3. Mix-ins were skipped in the presentation as she was running out of time. You can think of them as small pieces of repeatable code that is only set in one place and used in others. Syntax:
    • Set a mixin: @mixin .clearfix {zoom:1}
    • Any selector that matches the mixin selector modifies it: .clearfix:after {content:”.”;display:block;height:0;clear:both;visibility:hidden;}
    • Include a mixin: .line {include:.clearfix;}
  4. Prototype sub-nodes were also skipped. They seem to allow calculations based on values defined in different sub-nodes of prototypes – they’re not meant to access computed style:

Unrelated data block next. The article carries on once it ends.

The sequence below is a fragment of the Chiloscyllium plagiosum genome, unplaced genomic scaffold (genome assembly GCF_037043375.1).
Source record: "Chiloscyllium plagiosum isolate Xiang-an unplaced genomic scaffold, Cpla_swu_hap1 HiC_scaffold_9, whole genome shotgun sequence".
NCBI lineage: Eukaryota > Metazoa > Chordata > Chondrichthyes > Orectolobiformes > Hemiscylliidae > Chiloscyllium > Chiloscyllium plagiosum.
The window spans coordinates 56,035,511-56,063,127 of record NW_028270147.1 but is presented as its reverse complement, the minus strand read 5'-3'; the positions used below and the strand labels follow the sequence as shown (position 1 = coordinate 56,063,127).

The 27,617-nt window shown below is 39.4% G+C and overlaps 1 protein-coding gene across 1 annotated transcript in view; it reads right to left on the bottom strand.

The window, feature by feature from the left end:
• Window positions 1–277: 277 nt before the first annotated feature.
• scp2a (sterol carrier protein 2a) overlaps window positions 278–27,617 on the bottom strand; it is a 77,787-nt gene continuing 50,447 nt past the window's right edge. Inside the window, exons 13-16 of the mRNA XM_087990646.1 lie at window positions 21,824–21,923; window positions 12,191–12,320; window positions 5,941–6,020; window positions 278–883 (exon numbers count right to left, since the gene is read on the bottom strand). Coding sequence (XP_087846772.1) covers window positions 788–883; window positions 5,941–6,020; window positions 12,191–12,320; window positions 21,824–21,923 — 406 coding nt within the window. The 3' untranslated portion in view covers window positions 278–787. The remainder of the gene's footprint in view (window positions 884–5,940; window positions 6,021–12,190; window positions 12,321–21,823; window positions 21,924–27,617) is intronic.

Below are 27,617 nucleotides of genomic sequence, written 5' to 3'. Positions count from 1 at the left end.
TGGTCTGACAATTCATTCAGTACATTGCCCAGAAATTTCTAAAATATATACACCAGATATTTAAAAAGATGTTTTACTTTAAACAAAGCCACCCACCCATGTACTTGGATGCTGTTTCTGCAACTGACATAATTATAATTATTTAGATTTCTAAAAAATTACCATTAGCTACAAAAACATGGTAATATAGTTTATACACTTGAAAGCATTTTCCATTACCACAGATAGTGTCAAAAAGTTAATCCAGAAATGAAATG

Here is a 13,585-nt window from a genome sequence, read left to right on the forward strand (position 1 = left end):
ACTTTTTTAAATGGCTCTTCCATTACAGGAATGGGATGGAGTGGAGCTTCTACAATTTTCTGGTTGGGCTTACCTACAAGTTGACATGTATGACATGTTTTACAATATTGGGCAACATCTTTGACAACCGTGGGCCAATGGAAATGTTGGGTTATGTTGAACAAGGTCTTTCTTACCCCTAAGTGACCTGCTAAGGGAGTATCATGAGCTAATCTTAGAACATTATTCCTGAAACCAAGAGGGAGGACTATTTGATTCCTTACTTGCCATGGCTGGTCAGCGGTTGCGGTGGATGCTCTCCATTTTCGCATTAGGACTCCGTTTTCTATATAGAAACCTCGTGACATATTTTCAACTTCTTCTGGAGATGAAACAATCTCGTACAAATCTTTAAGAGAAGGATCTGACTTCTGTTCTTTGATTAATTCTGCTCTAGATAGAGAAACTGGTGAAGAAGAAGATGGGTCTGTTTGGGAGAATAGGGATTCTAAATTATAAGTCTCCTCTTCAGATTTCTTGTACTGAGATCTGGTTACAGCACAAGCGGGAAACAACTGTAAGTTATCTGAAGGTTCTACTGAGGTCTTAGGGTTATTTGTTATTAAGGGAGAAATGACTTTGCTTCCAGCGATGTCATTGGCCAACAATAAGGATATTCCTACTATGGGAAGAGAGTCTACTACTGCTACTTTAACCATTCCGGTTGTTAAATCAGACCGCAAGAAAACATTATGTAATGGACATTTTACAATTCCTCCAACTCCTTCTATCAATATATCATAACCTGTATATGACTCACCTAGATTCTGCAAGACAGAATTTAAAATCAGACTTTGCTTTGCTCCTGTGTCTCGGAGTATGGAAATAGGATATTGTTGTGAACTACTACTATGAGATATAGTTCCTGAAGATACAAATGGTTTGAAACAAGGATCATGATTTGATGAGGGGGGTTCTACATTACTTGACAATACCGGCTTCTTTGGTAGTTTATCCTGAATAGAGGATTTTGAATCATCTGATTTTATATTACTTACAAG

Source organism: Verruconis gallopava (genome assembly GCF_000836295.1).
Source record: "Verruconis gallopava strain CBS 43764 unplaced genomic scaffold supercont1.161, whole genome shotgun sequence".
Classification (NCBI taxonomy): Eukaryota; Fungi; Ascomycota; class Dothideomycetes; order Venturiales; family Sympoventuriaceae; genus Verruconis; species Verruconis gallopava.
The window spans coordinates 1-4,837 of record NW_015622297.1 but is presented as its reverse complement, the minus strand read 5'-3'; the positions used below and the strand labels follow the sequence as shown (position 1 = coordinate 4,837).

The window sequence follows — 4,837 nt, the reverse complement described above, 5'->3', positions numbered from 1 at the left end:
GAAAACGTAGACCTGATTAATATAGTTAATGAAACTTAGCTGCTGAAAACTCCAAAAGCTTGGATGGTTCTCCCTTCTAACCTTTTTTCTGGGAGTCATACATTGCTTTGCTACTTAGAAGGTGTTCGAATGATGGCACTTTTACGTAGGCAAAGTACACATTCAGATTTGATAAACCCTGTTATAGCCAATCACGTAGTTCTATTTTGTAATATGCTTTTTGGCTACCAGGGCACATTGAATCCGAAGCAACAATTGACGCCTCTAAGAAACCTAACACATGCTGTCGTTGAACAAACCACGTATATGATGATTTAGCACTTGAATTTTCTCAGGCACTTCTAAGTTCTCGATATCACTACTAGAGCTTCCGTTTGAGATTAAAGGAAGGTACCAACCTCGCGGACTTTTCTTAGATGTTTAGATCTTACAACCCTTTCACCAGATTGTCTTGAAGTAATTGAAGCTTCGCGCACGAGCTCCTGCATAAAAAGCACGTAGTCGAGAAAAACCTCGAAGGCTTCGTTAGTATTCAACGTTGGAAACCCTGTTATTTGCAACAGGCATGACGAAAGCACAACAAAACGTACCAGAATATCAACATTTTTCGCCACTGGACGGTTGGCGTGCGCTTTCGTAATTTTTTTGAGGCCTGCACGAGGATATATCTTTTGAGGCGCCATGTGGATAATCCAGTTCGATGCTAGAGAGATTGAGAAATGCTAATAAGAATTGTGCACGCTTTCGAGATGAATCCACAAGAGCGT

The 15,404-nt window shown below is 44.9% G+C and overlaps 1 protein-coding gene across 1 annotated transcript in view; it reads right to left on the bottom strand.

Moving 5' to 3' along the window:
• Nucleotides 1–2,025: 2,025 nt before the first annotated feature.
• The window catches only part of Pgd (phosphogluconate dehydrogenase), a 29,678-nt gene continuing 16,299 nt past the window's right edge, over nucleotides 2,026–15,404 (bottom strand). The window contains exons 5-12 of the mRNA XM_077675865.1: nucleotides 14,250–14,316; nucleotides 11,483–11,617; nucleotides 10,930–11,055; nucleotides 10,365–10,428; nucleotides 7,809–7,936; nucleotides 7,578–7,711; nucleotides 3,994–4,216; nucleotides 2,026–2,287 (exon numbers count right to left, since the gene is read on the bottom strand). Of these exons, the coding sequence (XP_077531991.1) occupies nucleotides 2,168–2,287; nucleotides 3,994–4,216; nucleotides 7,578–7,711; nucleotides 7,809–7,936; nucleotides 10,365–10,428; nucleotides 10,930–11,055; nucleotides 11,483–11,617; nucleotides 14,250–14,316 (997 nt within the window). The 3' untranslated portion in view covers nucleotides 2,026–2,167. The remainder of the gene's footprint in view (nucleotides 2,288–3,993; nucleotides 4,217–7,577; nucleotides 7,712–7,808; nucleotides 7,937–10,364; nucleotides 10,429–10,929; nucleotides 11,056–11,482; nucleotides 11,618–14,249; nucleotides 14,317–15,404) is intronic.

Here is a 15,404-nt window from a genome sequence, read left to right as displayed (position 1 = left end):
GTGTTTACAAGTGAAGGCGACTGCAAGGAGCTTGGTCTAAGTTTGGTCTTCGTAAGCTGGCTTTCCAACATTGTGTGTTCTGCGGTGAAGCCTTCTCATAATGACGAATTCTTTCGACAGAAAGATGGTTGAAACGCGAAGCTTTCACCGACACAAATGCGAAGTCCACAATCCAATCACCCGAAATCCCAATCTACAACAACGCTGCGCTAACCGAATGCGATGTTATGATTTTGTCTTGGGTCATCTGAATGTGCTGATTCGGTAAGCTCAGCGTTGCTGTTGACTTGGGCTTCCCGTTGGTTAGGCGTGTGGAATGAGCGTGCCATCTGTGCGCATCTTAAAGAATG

• Use calculations: .box .bottom {height:5px;} .box .bl {height:10px;;}

Some of these changes will require us to write code for new and old browsers independently or to write a “compiler” that will compile code for older browsers. Is there one already written?


Building a CSS system means thinking about the selectors (and not the properties) and Nicole probably knows more than anyone else on that subject (to make you feel more comfortable, Jeremy Keith of Clearleft said they arrived to the same conclusion independently). Another, probably even more important takeaway is that you should think about flexible modules – sometimes stuff is more similar that it might seem at first. If you write CSS for a module that supports variations you’ll write less code that will apply faster and your visitors will be happy. If you want to look into an Object oriented CSS framework – check Nicole’s project OOCSS project at GitHub.

Dan Cederholm – The CSS3 Experience